After writing about the Los Angeles Dodgers essentially trading for a Designated Hitter should they reach the World Series, I thought it would be fun to see the DH's the National League teams have trotted out in the two previous World Series appearances.
In Game 1 of the 2008 World Series, the Philadelphia Phillies trotted out Chris Coste. He played 98 games and had an on-base percentage of .325. Greg Dobbs started Game 2 of the series. While he got on base only 33.3% of the time, he did have some pop with a .491 slugging percentage in 128 games that year. Strangely, manager Charley Manuel pinch hit for Dobbs using the man with horrible slash stats, .217/.297/.297, Eric Bruntlett. What did Bruntlett do? Hit a home run of course!
To be fair, the Rays didn't pencil in a very good hitter in the DH spot for Game 1. Willy Aybar That said, his splits against left-handed pitchers aren't bad. He had slash stats of .266/.350/.444 against the lefties. Lefty Cole Hamels started Game 1 for the Phillies.
To be even fairer, Coste's splits against lefties (and the starting pitcher was lefty Scott Kazmir) was a nice .296/.363/.519. However, taking that into context, he had 92 plate appearances against left-handed pitchers, and we're talking about a 36 year old who didn't make his first big league appearance until he was 33.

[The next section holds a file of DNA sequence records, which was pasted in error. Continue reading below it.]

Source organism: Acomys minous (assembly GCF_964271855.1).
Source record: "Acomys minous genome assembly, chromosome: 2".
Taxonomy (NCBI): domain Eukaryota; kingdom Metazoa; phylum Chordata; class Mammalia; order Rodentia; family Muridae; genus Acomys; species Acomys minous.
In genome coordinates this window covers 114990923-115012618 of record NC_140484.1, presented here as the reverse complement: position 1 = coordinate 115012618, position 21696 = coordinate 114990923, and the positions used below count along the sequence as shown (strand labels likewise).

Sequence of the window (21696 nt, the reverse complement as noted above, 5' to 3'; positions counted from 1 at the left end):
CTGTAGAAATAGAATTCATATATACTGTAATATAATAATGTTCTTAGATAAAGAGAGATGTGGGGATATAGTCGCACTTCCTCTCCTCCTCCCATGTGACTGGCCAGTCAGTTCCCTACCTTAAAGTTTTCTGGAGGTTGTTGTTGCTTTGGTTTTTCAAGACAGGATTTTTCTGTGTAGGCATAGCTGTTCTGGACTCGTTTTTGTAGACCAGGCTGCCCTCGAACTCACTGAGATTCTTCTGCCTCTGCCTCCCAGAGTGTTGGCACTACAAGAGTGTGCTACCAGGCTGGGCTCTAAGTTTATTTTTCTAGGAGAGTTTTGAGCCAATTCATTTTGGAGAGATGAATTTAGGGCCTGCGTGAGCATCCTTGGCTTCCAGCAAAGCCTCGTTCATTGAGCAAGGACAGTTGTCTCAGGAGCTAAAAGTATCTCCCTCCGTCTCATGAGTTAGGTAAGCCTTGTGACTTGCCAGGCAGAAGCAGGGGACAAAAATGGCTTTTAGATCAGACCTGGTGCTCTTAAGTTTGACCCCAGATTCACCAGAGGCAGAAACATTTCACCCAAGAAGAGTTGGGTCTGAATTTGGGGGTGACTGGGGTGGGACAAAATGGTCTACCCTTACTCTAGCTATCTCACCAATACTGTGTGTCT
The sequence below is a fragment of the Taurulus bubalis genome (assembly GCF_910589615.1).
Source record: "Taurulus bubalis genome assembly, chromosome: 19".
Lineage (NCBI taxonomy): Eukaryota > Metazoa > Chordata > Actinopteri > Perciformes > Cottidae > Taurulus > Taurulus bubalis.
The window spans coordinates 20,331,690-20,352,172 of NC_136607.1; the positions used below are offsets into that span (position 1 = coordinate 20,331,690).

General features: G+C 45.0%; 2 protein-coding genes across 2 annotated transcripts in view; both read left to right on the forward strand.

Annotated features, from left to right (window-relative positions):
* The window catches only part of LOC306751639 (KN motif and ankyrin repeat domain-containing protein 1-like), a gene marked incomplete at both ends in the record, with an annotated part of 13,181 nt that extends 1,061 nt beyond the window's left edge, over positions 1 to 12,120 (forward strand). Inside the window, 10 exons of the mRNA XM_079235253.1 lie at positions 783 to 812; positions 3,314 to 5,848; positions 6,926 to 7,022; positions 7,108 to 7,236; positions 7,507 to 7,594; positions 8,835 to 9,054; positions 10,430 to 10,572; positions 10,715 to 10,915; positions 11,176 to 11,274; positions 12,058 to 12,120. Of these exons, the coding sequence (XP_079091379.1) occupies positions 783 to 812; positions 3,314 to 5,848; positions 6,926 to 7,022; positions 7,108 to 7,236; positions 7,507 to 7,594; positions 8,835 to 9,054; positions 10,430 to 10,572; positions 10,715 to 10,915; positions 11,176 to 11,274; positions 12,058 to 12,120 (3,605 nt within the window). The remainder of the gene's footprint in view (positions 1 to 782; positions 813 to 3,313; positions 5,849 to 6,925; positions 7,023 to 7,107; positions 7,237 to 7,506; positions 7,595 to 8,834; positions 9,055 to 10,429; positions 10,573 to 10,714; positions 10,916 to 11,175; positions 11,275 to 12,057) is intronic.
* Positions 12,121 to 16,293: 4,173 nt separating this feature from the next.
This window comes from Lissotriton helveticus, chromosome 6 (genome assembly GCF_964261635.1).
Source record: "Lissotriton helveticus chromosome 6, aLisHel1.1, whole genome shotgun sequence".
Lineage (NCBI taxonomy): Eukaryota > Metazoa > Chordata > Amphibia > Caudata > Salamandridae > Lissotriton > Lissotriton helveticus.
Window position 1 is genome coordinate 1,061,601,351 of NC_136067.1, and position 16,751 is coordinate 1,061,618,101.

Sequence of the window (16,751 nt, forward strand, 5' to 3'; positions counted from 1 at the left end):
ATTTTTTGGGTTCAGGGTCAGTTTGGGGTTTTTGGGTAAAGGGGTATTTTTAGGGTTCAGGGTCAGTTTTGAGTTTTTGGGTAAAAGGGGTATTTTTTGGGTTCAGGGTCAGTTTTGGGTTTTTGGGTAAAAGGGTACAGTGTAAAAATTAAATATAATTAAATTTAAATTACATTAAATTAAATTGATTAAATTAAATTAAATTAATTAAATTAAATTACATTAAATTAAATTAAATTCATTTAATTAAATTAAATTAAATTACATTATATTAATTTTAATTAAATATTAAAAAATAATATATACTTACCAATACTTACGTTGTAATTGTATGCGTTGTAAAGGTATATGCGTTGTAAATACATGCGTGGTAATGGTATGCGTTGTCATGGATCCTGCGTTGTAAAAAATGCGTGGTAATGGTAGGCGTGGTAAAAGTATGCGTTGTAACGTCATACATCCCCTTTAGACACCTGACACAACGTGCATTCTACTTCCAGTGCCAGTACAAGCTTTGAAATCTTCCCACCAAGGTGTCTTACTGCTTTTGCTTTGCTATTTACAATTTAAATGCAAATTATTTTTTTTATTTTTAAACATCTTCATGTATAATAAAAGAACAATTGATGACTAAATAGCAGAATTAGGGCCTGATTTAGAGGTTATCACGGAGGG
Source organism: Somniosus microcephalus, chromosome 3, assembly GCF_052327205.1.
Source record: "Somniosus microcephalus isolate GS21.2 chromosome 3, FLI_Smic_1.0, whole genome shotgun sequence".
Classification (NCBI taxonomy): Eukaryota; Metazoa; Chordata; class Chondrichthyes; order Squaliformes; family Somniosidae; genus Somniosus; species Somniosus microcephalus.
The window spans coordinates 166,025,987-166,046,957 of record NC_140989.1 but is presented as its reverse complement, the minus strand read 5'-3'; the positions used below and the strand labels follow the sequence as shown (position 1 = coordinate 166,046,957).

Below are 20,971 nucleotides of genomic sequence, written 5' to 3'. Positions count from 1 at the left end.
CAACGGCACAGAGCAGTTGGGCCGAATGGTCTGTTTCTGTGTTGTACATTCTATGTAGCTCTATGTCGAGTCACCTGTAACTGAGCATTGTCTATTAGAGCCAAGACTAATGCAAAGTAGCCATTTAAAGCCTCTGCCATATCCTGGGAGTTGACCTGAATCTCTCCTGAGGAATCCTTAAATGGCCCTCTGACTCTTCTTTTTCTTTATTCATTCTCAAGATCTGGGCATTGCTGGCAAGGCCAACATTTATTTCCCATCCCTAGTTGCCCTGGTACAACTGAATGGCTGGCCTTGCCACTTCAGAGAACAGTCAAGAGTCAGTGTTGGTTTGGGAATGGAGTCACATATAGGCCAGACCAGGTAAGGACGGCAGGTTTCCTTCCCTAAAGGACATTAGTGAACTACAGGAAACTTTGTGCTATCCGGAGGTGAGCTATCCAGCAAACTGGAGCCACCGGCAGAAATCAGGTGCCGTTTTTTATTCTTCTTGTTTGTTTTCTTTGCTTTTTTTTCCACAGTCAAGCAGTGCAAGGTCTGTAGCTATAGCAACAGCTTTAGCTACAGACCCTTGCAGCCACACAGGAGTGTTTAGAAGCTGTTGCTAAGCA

Cliff Floyd started Game 2 for the Rays. He hit a 109 OPS+ and sported a .349 OBP. Ho-hum, but at least he hit above average.
The odd thing about the Phillies is that they had a Designated Hitter, who happened to be playing left field. Pat Burrell is a good hitter and a horrible fielder. Why didn't they play Burrell at DH?
Ryan Spilborghs started Game 1 and Game 2 of the World Series for the Colorado Rockies in 2007. He had a 111 OPS+ that year, so he certainly is at least an above average hitter.
The DH for the Red Sox was David Ortiz. He was fourth in MVP voting and had a 171 OPS+. He also led the league in on-base percentage with a sparkling .445.